Evidence for the role of B cells and immunoglobulins in the pathogenesis of multiple sclerosis

Bharath Wootla, Aleksandar Denic, B. Mark Keegan, Jeffrey L. Winters, David Astapenko, Arthur E. Warrington, Allan J. Bieber, Moses Rodriguez

Research output: Contribution to journalReview article

14 Scopus citations


The pathogenesis of multiple sclerosis (MS) remains elusive. Recent reports advocate greater involvement of B cells and immunoglobulins in the initiation and propagation of MS lesions at different stages of their ontogeny. The key role of B cells and immunoglobulins in pathogenesis was initially identified by studies in which patients whose fulminant attacks of demyelination did not respond to steroids experienced remarkable functional improvement following plasma exchange. The positive response to Rituximab in Phase II clinical trials of relapsing-remitting MS confirms the role of B cells. The critical question is how B cells contribute to MS. In this paper, we discuss both the deleterious and the beneficial roles of B cells and immunoglobulins in MS lesions.We provide alternative hypotheses to explain both damaging and protective antibody responses.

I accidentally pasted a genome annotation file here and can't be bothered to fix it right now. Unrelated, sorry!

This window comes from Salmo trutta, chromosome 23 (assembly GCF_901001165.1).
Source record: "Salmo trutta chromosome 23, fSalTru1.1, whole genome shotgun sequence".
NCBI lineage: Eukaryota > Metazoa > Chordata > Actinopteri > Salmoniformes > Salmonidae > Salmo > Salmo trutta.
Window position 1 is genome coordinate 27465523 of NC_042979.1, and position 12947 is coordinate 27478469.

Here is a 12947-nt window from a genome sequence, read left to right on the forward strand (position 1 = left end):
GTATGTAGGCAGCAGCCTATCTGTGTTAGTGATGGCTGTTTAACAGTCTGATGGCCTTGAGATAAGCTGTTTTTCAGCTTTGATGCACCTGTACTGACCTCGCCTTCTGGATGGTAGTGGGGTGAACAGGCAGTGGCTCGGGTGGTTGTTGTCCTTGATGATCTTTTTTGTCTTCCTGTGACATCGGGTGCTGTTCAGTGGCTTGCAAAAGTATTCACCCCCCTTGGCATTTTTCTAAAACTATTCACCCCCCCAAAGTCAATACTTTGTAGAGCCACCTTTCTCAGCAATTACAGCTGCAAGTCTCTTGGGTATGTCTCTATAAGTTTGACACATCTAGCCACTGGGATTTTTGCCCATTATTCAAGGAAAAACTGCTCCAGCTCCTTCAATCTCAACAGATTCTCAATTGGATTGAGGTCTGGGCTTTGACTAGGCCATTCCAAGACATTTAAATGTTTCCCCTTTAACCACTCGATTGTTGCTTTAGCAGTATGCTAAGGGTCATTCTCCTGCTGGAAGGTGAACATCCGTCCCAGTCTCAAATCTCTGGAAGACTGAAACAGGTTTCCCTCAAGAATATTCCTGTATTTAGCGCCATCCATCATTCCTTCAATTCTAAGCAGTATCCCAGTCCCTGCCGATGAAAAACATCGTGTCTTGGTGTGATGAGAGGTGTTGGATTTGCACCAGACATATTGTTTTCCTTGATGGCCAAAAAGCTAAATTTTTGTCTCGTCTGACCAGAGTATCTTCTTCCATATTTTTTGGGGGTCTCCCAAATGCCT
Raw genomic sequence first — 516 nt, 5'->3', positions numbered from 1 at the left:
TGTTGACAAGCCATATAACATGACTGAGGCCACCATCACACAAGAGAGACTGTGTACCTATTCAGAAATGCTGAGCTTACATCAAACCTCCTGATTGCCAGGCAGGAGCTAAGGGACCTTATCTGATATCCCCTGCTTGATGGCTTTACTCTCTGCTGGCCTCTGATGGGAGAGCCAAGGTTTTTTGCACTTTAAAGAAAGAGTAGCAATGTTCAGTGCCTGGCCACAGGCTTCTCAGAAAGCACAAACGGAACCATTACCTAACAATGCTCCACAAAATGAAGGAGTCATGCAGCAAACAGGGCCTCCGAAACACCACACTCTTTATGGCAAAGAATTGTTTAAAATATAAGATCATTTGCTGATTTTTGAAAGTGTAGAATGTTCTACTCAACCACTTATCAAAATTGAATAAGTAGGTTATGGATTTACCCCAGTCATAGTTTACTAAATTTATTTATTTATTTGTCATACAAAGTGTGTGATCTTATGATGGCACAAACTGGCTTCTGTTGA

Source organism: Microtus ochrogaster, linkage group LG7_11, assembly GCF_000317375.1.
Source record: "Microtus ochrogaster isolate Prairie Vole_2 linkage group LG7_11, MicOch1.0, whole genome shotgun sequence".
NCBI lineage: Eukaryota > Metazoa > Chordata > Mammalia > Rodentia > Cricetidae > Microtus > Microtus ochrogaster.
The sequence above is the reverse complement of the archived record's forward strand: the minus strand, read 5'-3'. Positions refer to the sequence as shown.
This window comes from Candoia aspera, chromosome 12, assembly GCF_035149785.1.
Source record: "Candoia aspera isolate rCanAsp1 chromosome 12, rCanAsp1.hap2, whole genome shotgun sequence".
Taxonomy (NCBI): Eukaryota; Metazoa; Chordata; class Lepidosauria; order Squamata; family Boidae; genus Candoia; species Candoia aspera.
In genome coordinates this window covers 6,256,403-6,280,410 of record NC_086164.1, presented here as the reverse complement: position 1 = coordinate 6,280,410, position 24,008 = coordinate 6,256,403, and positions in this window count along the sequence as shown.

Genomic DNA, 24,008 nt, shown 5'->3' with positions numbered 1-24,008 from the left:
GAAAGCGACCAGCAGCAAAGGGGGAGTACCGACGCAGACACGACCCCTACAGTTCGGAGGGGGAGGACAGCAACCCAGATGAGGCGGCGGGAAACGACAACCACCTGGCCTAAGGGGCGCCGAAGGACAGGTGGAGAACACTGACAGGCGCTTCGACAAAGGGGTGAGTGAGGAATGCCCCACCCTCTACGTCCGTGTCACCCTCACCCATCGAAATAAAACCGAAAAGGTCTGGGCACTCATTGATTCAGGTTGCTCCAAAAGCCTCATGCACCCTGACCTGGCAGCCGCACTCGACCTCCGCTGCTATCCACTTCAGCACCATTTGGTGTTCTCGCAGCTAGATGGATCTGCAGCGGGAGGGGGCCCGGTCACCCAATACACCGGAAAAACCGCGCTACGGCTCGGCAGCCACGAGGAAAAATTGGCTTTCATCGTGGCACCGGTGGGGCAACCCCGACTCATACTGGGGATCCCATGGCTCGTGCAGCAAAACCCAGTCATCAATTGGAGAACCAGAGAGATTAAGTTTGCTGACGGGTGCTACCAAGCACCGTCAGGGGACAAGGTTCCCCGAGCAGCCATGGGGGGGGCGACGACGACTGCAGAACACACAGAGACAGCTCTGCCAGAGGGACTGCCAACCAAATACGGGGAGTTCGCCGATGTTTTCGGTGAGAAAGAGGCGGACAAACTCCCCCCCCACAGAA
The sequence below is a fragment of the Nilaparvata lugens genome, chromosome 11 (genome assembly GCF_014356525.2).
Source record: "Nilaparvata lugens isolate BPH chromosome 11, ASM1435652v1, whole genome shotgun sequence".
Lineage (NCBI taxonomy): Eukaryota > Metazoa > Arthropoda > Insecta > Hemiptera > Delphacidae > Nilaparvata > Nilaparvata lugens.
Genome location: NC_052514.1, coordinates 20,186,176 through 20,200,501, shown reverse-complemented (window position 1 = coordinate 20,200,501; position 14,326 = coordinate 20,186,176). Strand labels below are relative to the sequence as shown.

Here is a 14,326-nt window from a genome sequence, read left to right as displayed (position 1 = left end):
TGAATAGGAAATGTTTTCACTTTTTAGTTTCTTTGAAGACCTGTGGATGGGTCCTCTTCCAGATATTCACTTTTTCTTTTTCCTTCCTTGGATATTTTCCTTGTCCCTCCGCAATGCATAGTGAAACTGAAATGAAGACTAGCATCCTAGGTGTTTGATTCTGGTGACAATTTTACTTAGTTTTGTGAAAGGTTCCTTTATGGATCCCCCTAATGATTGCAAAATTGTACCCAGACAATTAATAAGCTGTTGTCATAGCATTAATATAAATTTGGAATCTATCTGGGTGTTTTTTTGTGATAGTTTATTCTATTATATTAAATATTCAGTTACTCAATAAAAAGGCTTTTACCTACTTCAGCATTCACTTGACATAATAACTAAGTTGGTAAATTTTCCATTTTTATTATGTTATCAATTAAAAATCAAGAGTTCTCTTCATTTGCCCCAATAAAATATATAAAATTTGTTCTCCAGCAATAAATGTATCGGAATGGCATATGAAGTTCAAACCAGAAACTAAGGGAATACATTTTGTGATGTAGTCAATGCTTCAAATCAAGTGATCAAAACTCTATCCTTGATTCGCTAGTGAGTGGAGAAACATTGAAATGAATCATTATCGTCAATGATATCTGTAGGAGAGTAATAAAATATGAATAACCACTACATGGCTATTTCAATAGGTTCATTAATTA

Original languageEnglish (US)
Article number780712
JournalNeurology Research International
StatePublished - 2011


ASJC Scopus subject areas

  • Neurology
  • Clinical Neurology

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